gkmo62u

Cyburbian
Messages
1,046
Points
24
Malls are just changing, thats all

See below an exerpt from an article in the Seattle Post Intell

"Nationally, mall development is slowing, part of a larger national reaction to too much retail development in the past two decades. The International Council of Shopping Centers, which compiled the numbers showing fewer but larger regional and superregional projects are being opened compared with a decade ago, says developers are fiddling with the mix of tenants (more service or entertainment, for example) and the physical layout of malls."
 

Wulf9

Member
Messages
923
Points
22
BKM said:
After all, according to The Ayn Rand Institute: "If you shun WalMart, you shun FREEDOM!" :-}
It's interesting that the Ann Randians don't mention government subsidies of multi billion dollar corporations as an intrusion into the "free market."

If all the current government subsidies were channeled into small businesses, we would have a job-filled recovery, rather than a jobless recovery.
 

mendelman

Unfrozen Caveman Planner
Staff member
Moderator
Messages
13,915
Points
57
I read the article and thought it very interesting.

I think that there will forever be a place in retail commercial development for shopping malls, but really only for the already existing, well managed ones. As the article said, it was a revolutionary change in the development and form of retail, but was water downed by intimators that didn't really know what they were doing interms of design or management, and were only concerned with making huge profits from accelerated depreciation. (Which, I believe, is no longer available to developers, correct me if I'm wrong)

An equlibrium will be found in the retail development market and each form of commercial retail development (enclosed mall, auto strip, big box, main street, etc and whatever is next) will get its own share of the market. This is assuming we can maintain our current market dynamics.

Now for all the defunct, left-over mall sites in the country, we should see them as an opportunity to do something better and recycle them into better places (whatever is desired by the community)
 

Cardinal

Cyburbian
Messages
10,080
Points
34
I'll disagree with you, Mendelman. Markets change as people move in and out of neighborhoods. What may start out as a bedroom suburb of white working-class people in the fifties might transform itself into an area more dominated by professionals in the seventies, and transition to an area of immigrant people from Southeast Asia by the ninties. Right now it might be transforming itself from that to an aging population as proerty is redeveloped into condos targeted to empty-nesters.

The mall remains and adapts as well as it can, but if every generation brings a change in demographics, the mix of tenants must change. Some prefer a mall format and others do not, a trend that has grown sharply over the last decade and a half. Still, mall tenants, especially the anchors, often have leases for twenty years. They will remain as long as they can profit, even (or especially) if a different store could be more profitable.

The best use for the land must also be considered. Many of the malls in inner-ring suburbs are now being converted to other uses, such as residential development. There is more money in that for the developer, versus continuing to invest in an old mall. At the other end of the spectrum, newly developing places, whether new cities like Las Vegas, or fringe suburban area, will drive a demand for new malls.

Raw numbers may show that mall space is not growing very fast, but many new malls continue to be built while older ones close.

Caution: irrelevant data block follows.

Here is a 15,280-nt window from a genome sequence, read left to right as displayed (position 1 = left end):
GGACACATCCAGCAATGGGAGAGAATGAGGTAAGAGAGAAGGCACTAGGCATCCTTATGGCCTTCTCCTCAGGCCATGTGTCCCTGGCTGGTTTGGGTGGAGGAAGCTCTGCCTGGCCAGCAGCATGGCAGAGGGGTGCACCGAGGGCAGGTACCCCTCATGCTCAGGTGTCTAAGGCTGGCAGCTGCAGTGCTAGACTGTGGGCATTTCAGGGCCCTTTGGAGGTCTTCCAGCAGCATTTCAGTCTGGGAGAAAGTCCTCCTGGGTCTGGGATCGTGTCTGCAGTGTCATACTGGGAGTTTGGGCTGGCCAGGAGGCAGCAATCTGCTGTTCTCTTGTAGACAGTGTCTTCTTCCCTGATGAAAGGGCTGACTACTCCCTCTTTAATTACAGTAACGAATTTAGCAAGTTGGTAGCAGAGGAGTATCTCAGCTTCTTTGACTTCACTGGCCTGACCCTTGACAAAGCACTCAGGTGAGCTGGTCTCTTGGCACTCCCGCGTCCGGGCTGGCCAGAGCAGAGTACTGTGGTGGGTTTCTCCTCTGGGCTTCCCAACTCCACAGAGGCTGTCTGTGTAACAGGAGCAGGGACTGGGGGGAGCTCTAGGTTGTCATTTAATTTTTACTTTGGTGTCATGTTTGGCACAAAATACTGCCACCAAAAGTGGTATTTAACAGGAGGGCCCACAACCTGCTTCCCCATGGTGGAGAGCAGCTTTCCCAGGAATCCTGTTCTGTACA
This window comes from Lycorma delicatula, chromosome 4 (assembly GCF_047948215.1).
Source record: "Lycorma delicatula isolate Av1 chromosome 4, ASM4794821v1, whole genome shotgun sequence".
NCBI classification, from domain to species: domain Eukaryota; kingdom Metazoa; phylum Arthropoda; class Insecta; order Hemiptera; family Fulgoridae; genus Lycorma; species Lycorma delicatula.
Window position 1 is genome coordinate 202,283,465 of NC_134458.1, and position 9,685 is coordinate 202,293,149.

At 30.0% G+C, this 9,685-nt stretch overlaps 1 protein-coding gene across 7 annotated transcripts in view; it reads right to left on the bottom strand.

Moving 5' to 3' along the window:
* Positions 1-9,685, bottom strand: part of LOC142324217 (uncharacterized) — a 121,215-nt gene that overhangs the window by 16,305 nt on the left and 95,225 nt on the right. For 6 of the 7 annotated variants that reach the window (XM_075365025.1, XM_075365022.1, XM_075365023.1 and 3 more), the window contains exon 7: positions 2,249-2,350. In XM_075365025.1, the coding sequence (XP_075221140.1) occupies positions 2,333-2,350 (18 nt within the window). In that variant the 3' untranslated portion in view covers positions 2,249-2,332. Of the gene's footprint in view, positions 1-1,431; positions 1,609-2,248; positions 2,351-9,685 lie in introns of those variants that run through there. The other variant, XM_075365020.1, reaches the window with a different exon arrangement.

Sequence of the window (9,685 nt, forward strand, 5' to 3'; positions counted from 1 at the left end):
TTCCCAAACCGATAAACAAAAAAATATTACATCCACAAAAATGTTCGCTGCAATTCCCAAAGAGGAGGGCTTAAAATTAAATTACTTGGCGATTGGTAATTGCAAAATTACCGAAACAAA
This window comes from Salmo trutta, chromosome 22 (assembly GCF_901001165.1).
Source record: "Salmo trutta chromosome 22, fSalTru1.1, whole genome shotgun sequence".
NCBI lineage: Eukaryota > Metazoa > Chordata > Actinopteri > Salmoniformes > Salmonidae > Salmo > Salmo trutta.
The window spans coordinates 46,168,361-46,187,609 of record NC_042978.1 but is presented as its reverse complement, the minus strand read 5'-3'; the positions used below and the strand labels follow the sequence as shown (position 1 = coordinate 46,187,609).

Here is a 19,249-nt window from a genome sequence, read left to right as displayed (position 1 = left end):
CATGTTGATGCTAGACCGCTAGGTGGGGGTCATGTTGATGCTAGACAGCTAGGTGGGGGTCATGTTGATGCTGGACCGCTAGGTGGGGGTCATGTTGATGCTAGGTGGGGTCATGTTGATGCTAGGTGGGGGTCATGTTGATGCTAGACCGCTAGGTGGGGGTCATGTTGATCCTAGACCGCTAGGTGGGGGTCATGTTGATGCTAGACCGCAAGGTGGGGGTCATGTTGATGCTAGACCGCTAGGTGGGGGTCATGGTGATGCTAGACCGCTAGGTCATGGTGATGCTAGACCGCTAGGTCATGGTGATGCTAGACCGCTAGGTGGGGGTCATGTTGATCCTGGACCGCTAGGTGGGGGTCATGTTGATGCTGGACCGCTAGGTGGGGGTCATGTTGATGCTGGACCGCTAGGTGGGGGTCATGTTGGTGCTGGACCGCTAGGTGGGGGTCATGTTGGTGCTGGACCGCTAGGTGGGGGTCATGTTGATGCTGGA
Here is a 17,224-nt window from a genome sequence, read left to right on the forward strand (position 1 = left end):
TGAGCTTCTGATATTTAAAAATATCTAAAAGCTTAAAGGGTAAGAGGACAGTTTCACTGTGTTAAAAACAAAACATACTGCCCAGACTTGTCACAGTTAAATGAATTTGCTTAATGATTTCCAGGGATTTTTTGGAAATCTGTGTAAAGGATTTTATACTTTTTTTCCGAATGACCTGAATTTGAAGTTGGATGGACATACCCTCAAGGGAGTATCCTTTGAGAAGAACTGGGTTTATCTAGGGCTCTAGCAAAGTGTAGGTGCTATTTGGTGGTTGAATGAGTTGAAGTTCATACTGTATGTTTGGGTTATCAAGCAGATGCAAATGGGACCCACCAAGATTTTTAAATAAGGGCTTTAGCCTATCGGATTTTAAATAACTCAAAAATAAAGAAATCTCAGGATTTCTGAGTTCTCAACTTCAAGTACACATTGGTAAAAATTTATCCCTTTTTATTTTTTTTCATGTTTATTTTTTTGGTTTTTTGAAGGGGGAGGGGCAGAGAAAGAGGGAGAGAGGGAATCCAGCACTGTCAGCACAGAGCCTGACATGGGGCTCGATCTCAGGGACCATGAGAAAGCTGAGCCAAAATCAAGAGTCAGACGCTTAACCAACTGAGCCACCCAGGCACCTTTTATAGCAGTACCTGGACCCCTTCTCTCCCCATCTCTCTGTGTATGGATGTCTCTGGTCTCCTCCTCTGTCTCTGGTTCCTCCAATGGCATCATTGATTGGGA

[ot]Dang, 4003 posts. I forgot to look at the count and feel the euphoria of passing that milestone. I better delete a couple and try it again.[/ot]
 

mendelman

Unfrozen Caveman Planner
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Moderator
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13,915
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57
Cardinal

I was saying that the market for retail development will accommodate all the different forms retail development takes. ie: big box, main street, mall, etc.

I agree that the dynamics of a specific locality changes with time and those changes encourage changes in the form of retail development.
 

gkmo62u

Cyburbian
Messages
1,046
Points
24
Cardinal--you would be surprised that many achors these days demand to own the ground under them in a mall project (regional malls certainly) as fee simple.
 

BKM

Cyburbian
Messages
6,463
Points
29
The bad thing is when the anchor closes the store, still owns the property or a long term lease, and lets the anchor store site vacant for, in some cases, a decade, killing the center's smaller tenants and effectively preventing redevelopment with new uses. Multiple long-term ground leases/fee title positions have made redevelopment of one center in my place of employment an excrutiating experience (a grocery store and a former chain drugstore)
 

Cardinal

Cyburbian
Messages
10,080
Points
34
gkmo62u said:
Cardinal--you would be surprised that many achors these days demand to own the ground under them in a mall project (regional malls certainly) as fee simple.
I wouldn't be surprised, which is to say, you are right.
 

kms

Cyburbian
Messages
6,426
Points
40
BKM said:
The bad thing is when the anchor closes the store, still owns the property or a long term lease, and lets the anchor store site vacant for, in some cases, a decade, killing the center's smaller tenants and effectively preventing redevelopment with new uses. Multiple long-term ground leases/fee title positions have made redevelopment of one center in my place of employment an excrutiating experience (a grocery store and a former chain drugstore)

This is part of the reason our oldest mall has been demolished. One of the big anchors left about ten years ago when off track betting moved in; another followed, leaving small, gift shop kinds of stores. A walmart is being built on the property now, replacing one that is 1/2 mile up the road.
 

gkmo62u

Cyburbian
Messages
1,046
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24
It is a challenge, I admit. Problem is you can't have a mall without an anchor--an a high end anchor to boot. The Nordstoms and Macy's of the world call the shots.